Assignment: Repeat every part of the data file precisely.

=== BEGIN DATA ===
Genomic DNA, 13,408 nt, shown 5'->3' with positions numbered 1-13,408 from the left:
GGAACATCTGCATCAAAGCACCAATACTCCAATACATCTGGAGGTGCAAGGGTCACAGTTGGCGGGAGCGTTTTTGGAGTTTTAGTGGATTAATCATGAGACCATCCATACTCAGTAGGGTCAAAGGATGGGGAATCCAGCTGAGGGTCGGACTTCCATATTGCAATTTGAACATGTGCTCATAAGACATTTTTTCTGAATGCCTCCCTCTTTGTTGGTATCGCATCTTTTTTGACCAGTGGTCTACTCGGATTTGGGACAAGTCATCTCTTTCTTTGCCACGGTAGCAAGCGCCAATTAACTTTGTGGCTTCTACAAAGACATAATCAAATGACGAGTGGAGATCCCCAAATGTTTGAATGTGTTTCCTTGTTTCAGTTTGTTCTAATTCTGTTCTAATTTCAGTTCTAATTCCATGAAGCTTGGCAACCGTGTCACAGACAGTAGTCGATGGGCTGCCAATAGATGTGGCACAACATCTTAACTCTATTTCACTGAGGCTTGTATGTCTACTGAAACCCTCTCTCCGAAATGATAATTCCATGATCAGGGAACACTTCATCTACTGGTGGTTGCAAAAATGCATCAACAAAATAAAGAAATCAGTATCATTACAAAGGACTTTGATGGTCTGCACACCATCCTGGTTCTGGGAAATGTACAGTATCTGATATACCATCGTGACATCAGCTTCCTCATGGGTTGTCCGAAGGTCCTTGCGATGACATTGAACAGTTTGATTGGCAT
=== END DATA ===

Genomic DNA, 13,408 nt, shown 5'->3' with positions numbered 1-13,408 from the left:
GGAACATCTGCATCAAAGCACCAATACTCCAATACATCTGGAGGTGCAAGGGTCACAGTTGGCGGGAGCGTTTTTGGAGTTTTAGTGGATTAATCATGAGACCATCCATACTCAGTAGGGTCAAAGGATGGGGAATCCAGCTGAGGGTCGGACTTCCATATTGCAATTTGAACATGTGCTCATAAGACATTTTTTCTGAATGCCTCCCTCTTTGTTGGTATCGCATCTTTTTTGACCAGTGGTCTACTCGGATTTGGGACAAGTCATCTCTTTCTTTGCCACGGTAGCAAGCGCCAATTAACTTTGTGGCTTCTACAAAGACATAATCAAATGACGAGTGGAGATCCCCAAATGTTTGAATGTGTTTCCTTGTTTCAGTTTGTTCTAATTCTGTTCTAATTTCAGTTCTAATTCCATGAAGCTTGGCAACCGTGTCACAGACAGTAGTCGATGGGCTGCCAATAGATGTGGCACAACATCTTAACTCTATTTCACTGAGGCTTGTATGTCTACTGAAACCCTCTCTCCGAAATGATAATTCCATGATCAGGGAACACTTCATCTACTGGTGGTTGCAAAAATGCATCAACAAAATAAAGAAATCAGTATCATTACAAAGGACTTTGATGGTCTGCACACCATCCTGGTTCTGGGAAATGTACAGTATCTGATATACCATCGTGACATCAGCTTCCTCATGGGTTGTCCGAAGGTCCTTGCGATGACATTGAACAGTTTGATTGGCAT